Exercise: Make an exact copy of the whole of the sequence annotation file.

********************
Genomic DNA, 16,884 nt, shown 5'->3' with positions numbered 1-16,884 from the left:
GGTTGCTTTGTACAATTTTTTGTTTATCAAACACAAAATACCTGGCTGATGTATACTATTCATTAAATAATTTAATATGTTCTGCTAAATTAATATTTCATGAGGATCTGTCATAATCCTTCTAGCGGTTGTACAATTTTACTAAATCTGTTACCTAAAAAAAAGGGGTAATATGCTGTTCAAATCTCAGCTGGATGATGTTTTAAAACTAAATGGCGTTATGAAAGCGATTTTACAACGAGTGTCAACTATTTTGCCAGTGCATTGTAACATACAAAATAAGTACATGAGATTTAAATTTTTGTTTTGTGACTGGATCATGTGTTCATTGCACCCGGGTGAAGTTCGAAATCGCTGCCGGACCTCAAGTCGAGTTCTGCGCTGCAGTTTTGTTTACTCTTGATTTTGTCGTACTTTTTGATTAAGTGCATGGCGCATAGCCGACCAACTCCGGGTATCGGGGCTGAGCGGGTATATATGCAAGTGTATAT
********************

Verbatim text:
Genomic DNA, 16,884 nt, shown 5'->3' with positions numbered 1-16,884 from the left:
GGTTGCTTTGTACAATTTTTTGTTTATCAAACACAAAATACCTGGCTGATGTATACTATTCATTAAATAATTTAATATGTTCTGCTAAATTAATATTTCATGAGGATCTGTCATAATCCTTCTAGCGGTTGTACAATTTTACTAAATCTGTTACCTAAAAAAAAGGGGTAATATGCTGTTCAAATCTCAGCTGGATGATGTTTTAAAACTAAATGGCGTTATGAAAGCGATTTTACAACGAGTGTCAACTATTTTGCCAGTGCATTGTAACATACAAAATAAGTACATGAGATTTAAATTTTTGTTTTGTGACTGGATCATGTGTTCATTGCACCCGGGTGAAGTTCGAAATCGCTGCCGGACCTCAAGTCGAGTTCTGCGCTGCAGTTTTGTTTACTCTTGATTTTGTCGTACTTTTTGATTAAGTGCATGGCGCATAGCCGACCAACTCCGGGTATCGGGGCTGAGCGGGTATATATGCAAGTGTATAT